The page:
From First Bites to Picky Eaters: A Food Survival Guide For Parents
As natural medicine pediatricians we can’t overstate how critical good nutrition is for building healthy bodies and brains. However, we also recognize that hectic lifestyles and the convenience of packaged foods are real-life challenges to feeding your kids unprocessed, whole foods.
But as parents, YOU have the power to arm your children with a lifetime of healthy eating habits – and we’re here to help you do just that.
At GetzWell Pediatrics, we spend a lot of time talking to our families about what to feed their kids. Below we’d like to share some of the common concerns we encounter in our San Francisco pediatric practice and offer our expert advice for promoting healthy eating from the get-go.
1. Is there a simple approach for figuring out what to feed my kid?
Yes! If you stick with a whole foods-based diet (meaning few or no processed foods) and stay away from products (even organic!) that have more than 5 ingredients, you’ll be in good shape. A good rule of thumb comes from Michael Pollan who said: Don’t eat (or feed your kids) anything your great grandmother wouldn’t recognize as food.
2. Is organic really that important?
Babies and children eat, breathe and drink more, pound for pound, than we grown-ups do. Combined with that they have immature detoxification ability (a fundamental biological process) so they are less effective at getting rid of the toxins they are exposed to. We know that toxins can cause behavior problems, ADHD, and allergies to name just a few. As natural medicine pediatricians we think it’s a priority to feed your kids things that are as whole food based and toxin and sugar free as possible. The Environmental Working Group (EWG) has created a list of the “Dirty Dozen” and “Clean Fifteen” to help guide your purchases (and these are updated yearly). That way, you don’t have to buy organic everything, which can be expensive. Even stores like Grocery Outlet and Safeway in San Francisco offer a pretty wide selection of discounted USDA organic labeled products.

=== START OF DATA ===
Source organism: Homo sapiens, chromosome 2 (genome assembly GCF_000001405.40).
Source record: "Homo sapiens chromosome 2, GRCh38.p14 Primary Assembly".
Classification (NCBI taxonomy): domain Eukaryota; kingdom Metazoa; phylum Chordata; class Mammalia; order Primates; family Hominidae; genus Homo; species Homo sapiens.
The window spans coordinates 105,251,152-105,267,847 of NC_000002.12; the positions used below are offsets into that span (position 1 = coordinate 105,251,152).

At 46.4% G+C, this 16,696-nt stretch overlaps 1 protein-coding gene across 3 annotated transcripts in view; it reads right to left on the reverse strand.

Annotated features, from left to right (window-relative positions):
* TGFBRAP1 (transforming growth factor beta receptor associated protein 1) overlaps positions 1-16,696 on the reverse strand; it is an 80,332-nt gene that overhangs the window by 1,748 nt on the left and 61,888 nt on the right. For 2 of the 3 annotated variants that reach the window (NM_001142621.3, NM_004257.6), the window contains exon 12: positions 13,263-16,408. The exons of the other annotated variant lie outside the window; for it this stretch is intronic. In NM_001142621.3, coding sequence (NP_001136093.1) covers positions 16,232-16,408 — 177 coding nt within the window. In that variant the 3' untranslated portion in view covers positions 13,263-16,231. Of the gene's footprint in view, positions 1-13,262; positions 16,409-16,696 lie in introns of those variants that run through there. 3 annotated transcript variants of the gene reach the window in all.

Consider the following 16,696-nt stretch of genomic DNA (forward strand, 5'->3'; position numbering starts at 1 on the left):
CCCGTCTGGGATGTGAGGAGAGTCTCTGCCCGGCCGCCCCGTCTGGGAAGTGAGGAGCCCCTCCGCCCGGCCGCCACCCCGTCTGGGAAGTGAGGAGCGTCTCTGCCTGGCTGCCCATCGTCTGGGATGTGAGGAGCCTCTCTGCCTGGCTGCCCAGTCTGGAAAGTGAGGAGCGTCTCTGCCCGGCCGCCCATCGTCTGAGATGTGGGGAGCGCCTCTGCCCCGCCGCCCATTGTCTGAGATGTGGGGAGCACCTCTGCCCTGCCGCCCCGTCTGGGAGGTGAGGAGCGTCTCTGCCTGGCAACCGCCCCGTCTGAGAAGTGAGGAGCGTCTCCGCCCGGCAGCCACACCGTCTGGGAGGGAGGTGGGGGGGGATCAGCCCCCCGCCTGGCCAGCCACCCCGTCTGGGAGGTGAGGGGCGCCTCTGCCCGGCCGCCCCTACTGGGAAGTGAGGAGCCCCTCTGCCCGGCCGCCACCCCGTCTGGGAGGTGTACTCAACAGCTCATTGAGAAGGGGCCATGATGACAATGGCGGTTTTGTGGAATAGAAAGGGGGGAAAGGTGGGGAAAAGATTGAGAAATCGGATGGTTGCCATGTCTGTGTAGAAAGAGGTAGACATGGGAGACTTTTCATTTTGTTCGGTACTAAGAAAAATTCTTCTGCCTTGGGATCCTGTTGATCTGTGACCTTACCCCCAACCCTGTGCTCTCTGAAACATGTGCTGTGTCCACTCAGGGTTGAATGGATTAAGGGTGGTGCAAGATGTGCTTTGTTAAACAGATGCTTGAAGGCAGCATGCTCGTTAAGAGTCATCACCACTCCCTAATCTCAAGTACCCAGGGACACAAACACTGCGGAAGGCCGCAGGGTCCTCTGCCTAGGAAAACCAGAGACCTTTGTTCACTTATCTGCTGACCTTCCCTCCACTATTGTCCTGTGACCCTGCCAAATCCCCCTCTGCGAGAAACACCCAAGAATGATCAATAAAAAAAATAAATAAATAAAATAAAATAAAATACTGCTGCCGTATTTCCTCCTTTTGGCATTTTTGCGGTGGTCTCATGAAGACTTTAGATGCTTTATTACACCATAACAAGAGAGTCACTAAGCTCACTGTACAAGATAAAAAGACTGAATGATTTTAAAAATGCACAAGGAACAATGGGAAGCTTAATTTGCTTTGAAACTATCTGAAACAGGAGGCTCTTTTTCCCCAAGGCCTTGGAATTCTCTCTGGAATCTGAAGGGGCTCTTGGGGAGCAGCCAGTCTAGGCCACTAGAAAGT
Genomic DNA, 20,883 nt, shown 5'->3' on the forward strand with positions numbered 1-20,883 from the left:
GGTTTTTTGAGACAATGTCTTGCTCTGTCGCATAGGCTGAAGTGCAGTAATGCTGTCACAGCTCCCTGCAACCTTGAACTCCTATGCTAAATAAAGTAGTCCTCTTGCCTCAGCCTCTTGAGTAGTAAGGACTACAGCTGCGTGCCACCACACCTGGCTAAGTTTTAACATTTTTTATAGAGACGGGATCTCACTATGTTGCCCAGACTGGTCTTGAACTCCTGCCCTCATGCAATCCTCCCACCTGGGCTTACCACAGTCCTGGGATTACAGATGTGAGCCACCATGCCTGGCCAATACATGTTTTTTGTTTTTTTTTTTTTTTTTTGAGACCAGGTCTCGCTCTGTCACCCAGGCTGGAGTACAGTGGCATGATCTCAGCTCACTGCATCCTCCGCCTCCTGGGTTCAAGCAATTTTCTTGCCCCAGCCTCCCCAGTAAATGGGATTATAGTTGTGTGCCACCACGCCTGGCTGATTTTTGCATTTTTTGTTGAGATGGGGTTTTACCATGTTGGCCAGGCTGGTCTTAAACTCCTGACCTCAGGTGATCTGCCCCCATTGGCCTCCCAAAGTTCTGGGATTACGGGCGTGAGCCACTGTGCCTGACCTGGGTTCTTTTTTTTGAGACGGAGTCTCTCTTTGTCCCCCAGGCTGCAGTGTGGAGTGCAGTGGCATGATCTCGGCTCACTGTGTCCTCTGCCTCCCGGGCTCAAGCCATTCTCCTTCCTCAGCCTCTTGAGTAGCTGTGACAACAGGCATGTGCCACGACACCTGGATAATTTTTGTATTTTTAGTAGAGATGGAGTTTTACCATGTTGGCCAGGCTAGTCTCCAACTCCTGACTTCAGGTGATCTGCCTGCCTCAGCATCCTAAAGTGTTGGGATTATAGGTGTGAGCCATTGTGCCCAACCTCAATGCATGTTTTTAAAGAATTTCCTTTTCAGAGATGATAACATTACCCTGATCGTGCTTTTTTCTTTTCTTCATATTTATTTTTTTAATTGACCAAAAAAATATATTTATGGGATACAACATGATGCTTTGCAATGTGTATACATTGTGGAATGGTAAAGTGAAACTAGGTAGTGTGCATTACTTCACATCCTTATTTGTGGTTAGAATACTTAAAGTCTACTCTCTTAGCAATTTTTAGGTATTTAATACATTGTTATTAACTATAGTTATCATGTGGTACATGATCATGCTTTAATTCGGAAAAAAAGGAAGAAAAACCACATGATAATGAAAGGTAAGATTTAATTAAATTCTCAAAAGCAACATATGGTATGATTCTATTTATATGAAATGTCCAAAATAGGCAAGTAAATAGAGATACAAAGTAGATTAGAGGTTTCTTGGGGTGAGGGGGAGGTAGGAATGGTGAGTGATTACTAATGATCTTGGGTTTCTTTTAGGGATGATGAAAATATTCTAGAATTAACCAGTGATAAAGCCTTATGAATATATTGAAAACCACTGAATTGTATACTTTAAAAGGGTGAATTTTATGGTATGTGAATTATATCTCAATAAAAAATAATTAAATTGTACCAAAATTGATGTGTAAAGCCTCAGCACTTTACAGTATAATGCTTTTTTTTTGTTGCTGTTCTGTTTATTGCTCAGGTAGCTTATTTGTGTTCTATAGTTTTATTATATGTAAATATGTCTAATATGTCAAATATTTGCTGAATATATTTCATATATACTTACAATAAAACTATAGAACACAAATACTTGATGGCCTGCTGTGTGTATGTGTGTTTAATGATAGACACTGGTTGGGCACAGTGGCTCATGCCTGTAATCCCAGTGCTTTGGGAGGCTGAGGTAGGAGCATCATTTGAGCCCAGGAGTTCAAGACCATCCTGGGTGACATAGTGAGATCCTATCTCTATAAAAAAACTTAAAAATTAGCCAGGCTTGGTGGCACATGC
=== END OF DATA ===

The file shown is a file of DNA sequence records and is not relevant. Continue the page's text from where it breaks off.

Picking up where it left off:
3. My baby is ready for solids. Where do I start?
Children form associations with food very early in life and parents have a real opportunity to influence their child’s taste preferences. You have the chance to create and nurture a food culture in your home, and beginning with baby’s first bite you provide information about what food is. If all food comes in a package and tastes bland or sweet, then that’s exactly what your child will prefer. If food is colorful and full of complex flavors and natural textures from the moment they start eating, then your kid is much more likely to be a healthy eater, for a lifetime! “Baby food” is an invention of the 1950s when anything you could buy in a package was considered better than what could be made at home. This is a misconception that is completely untrue. So ditch the constipating, highly processed rice cereal and offer your baby a pureed version of a stew (that you would eat and is delicious!). See #5 below for more details.
4. I have a picky eater on my hands. Is there anything I can do?
It’s important to set clear rules and boundaries and not become a short-order cook when your child doesn’t want to eat what’s prepared. The mantra we teach parents is, “It’s my job to decide what-when-where and it’s their job to decide how much or none at all.” This is obviously easier said than done at times, but for most healthy kids this works because they won’t starve themselves and eventually will eat a little. Also, involving children in cooking prep and having a one-bite rule can be helpful so that they try things, which eventually they may decide they like.
And don’t worry, kids aren’t going to like everything you offer them. The idea is not to give up after a single try. It’s all about opening their little worlds to a universe of food variety as early as possible.
5. I’m super busy. What’s a good no prep alternative to stuff I buy at the store?
Making “baby food” may seem daunting, but what if you just fed your baby what you eat (assuming we’re not talking pizza and cheeseburgers)? Some parents choose to make large batches of soups/stews or “one-pot” type meals and the adults eat half of it and they freeze the other half, pureed and portioned into glass or silicone containers for future use. Then, on any given day, you thaw one serving for baby. You might even consider “tweaking” it a bit by adding cinnamon one day, a pat of butter the next, perhaps a little curry powder the day after that and so on. That way you have a healthy base to which you combine additional flavor profiles so that your baby is exposed to and shaped by a wide variety of taste experiences. Fun!
GetzWell’s got the goods on nutrition.
One of the many personalized services we offer as natural medicine pediatricians is nutritional counseling to both parents and children. Give us a call at our San Francisco offices at 415-826-1701 – we’d love to design a nutritional plan based on your family’s unique needs.